US Senator Joe Manchin III (D-WV) opposes his own political party’s clean energy program. And since not a single Republican will support the infrastructure bill that contains the program, Manchin has disproportionate power to sink the US plan to decarbonize in order to slow global warming and meet the Paris Agreement target of net-zero by 2050. Why does he oppose it? The Charleston Gazette-Mail spelled it out yesterday.
Manchin’s “official” reason
The $150 billion clean electricity program is a carrot and stick approach. It would reward utilities that switched from burning fossil fuels to clean energy, and penalize those that don’t.
Sam Runyon, Manchin’s spokesperson, wrote in an email to the New York Times:
Senator Manchin has clearly expressed his concerns about using taxpayer dollars to pay private companies to do things they’re already doing. He continues to support efforts to combat climate change while protecting American energy independence and ensuring our energy reliability.
Manchin’s reason via his spokesperson is nonsensical. Most US utilities are doing very little when it comes to transitioning to clean energy. They need both the carrot and stick. In January, Electrek reported:
Sierra Club analysts examined plans for 79 operating companies owned by 50 parent companies and assigned a score to every utility based on its plans to retire coal, stop constructing new gas plants, and aggressively build out new clean energy by 2030.
Sierra Club then provides a map of the US so you can see who’s succeeding and failing, and a search function to look up your utility.
Spoiler! There are a lot more D and F grades than A or B grades.
Manchin’s real reason
So what in the heck is going on with Manchin? Is he worried, as his fellow West Virginia Senator Shelley Moore Capito (R-WV) said, that the program is “designed to ultimately eliminate coal and natural gas from our electricity mix, and would be absolutely devastating for my state”?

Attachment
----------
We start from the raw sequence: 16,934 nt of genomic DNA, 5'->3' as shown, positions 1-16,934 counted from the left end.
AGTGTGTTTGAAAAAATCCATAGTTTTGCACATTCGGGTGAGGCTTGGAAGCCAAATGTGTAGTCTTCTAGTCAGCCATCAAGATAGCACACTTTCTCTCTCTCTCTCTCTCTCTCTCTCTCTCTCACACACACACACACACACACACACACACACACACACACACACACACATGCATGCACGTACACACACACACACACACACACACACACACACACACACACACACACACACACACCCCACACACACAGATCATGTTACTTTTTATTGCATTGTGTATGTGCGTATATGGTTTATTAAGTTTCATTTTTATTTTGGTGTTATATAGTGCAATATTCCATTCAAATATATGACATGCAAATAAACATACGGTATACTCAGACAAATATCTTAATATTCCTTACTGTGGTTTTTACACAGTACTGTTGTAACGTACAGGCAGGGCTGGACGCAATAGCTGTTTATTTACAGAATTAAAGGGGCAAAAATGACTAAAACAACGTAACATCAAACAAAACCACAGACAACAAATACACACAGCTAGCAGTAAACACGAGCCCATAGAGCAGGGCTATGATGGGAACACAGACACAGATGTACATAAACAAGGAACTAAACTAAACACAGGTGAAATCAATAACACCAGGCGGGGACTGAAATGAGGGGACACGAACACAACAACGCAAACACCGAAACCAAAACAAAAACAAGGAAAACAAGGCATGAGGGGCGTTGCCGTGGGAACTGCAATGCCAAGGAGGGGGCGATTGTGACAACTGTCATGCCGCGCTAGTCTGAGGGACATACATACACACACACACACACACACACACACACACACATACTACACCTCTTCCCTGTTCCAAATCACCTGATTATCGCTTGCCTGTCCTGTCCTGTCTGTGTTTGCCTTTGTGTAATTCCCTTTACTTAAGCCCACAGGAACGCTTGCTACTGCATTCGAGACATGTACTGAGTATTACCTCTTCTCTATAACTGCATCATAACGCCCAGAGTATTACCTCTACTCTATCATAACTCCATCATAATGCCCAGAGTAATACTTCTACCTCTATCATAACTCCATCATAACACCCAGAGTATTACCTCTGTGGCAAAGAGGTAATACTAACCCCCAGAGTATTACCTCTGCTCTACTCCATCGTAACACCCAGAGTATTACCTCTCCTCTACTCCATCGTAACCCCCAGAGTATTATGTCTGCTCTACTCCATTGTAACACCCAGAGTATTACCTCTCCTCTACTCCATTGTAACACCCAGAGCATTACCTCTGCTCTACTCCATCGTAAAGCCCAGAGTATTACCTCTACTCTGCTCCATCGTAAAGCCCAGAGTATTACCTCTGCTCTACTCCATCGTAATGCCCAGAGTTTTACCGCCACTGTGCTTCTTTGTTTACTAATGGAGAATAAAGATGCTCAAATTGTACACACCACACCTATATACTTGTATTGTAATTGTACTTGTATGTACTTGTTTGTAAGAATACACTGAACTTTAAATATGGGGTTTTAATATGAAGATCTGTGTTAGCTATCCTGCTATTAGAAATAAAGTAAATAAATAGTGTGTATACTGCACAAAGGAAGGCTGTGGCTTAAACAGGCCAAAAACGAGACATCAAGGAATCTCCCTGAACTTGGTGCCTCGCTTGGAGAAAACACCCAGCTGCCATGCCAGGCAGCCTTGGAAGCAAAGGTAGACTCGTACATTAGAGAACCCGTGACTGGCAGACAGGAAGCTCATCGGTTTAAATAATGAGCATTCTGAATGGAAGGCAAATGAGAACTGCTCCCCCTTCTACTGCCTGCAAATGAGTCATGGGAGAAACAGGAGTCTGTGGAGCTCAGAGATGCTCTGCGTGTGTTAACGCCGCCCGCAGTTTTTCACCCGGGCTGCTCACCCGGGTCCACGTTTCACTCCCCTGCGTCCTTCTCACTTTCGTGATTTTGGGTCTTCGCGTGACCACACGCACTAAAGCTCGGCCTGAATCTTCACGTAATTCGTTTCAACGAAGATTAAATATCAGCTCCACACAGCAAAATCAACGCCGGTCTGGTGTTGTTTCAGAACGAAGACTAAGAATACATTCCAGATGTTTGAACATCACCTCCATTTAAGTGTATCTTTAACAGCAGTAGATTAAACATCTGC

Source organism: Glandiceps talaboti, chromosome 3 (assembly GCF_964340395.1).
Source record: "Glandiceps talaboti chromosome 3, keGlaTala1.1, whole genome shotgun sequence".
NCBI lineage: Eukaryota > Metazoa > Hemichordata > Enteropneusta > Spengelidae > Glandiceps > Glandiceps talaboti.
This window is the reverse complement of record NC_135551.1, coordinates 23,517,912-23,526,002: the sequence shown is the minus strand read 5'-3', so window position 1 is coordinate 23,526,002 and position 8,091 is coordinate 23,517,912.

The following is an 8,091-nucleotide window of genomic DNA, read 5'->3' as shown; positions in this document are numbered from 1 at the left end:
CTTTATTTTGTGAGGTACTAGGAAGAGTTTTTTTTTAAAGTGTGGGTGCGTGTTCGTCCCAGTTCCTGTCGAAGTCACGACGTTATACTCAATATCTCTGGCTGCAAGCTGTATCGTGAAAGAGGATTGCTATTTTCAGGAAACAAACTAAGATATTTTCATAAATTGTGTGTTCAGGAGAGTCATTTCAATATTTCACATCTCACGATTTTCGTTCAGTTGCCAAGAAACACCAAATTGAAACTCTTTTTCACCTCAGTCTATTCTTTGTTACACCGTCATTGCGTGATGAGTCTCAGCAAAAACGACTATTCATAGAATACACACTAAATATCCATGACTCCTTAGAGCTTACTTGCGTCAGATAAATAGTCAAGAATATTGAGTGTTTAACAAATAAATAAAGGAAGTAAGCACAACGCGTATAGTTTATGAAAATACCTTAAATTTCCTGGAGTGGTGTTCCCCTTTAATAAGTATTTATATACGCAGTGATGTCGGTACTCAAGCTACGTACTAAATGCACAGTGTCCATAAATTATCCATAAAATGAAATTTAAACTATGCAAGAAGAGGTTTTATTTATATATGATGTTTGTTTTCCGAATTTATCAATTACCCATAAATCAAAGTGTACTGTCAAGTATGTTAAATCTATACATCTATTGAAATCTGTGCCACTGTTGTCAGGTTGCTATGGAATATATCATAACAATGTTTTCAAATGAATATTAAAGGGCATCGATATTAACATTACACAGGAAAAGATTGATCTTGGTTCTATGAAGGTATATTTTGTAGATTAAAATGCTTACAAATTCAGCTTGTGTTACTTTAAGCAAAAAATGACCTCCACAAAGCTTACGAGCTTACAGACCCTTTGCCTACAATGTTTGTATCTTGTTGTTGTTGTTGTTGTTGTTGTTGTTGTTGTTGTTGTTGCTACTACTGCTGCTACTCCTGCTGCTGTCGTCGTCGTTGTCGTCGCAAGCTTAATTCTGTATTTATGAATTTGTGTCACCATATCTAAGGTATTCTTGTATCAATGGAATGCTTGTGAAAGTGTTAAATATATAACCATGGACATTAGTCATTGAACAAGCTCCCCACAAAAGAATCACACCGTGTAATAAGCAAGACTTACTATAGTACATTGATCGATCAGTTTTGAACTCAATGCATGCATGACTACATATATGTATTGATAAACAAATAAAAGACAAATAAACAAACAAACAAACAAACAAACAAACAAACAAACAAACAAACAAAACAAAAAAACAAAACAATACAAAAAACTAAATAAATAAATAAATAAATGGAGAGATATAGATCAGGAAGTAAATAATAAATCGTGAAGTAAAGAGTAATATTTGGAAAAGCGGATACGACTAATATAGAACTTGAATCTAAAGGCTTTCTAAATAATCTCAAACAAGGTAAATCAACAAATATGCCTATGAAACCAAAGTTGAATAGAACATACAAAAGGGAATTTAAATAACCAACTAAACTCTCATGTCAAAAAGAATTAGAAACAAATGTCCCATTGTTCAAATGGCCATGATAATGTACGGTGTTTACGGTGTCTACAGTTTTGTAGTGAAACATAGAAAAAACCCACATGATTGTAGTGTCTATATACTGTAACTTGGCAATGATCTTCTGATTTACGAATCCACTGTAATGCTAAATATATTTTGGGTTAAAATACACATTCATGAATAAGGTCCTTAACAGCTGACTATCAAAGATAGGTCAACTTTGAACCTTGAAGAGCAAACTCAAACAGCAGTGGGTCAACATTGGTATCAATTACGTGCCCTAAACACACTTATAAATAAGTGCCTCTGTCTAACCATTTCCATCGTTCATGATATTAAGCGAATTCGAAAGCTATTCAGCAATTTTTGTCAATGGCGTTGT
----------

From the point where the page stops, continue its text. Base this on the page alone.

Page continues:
Yes, the program is designed to eliminate coal and natural gas. But I really don’t think it’s because Manchin is mainly worried about job elimination. As I wrote in April:
I watched Senator Joe Manchin (D-WV) and Cecil Roberts, president of US coal’s largest union, the United Mine Workers of America, discuss a possible transition from coal to renewables in Appalachia with the National Press Club yesterday. (You can watch the full discussion here.) It was an important and intriguing conversation. Coal workers are rightly concerned about future work and training as their industry declines, but I didn’t hear about any concrete road maps out of coal from Manchin.
Surely Manchin, of all people – the chair of the US Energy and Natural Resources Committee – should be able to speak definitively and comprehensively about renewable adoption and job creation, rather than vaguely repeating himself about the possibilities of carbon capture and sequestration. Even Roberts called for federal support for wind turbines and solar panels to be manufactured in Appalachia, and spells out a plan in the union’s new report (although it still leans heavily on coal).
And everyone knows – even Roberts – that coal is gasping its last hacking breath. Even Roberts is willing to transition to clean energy jobs!
The real reason why Manchin won’t back clean energy?
Manchin gets a lot of money from fossil fuel companies that aren’t even in West Virginia. They own him.
The Charleston Gazette-Mail sums it up:
Employees and political action committees for out-of-state oil and gas companies — most of which are based in Texas — dwarfed contributions from in-state [West Virginia] individuals and political action committees by more than tenfold, according to the senator’s newly filed quarterly campaign finance report.
You can read the full list of examples reported by energy and environment reporter Mike Tony of the Gazette-Mail, but here are a couple of standout examples:
Manchin for West Virginia, the senator’s campaign committee, reported drawing just under $1.6 million in contributions in the quarter, leaving it with $5.38 million in cash on hand.
More than a quarter of that roughly $1.6 million came from the oil and gas industry. Just over $30,000 came from individuals and political action committees in West Virginia.
Manchin has made $4.35 million since 2012 from stock he owns in Enersystems Inc., the Fairmont-based coal brokerage he founded in 1988, according to his U.S. Senate financial disclosures. He has denied that his vested coal interests have influenced his policymaking that affects the coal industry. But he has declined to divest his holdings, saying his ownership is held in a blind trust and, therefore, avoids a conflict of interest.
So, that’s $400,000 coming from fossil fuels in just one quarter. And guess who the top recipient is overall of oil and gas, mining, and coal money, not just in the Senate, but in all of Congress? Manchin. (He’s No. 2 for utilities.)
I am mad as hell about this, and more than just a little bit scared. I don’t want to be dramatic, but it’s bad.
Let’s drill it down a bit (no pun intended): We are in the midst of a global climate emergency. China may be the No. 1 polluter overall, but the US is No. 2, and each…
Read More: The real reason Joe Manchin is sabotaging the US clean energy plan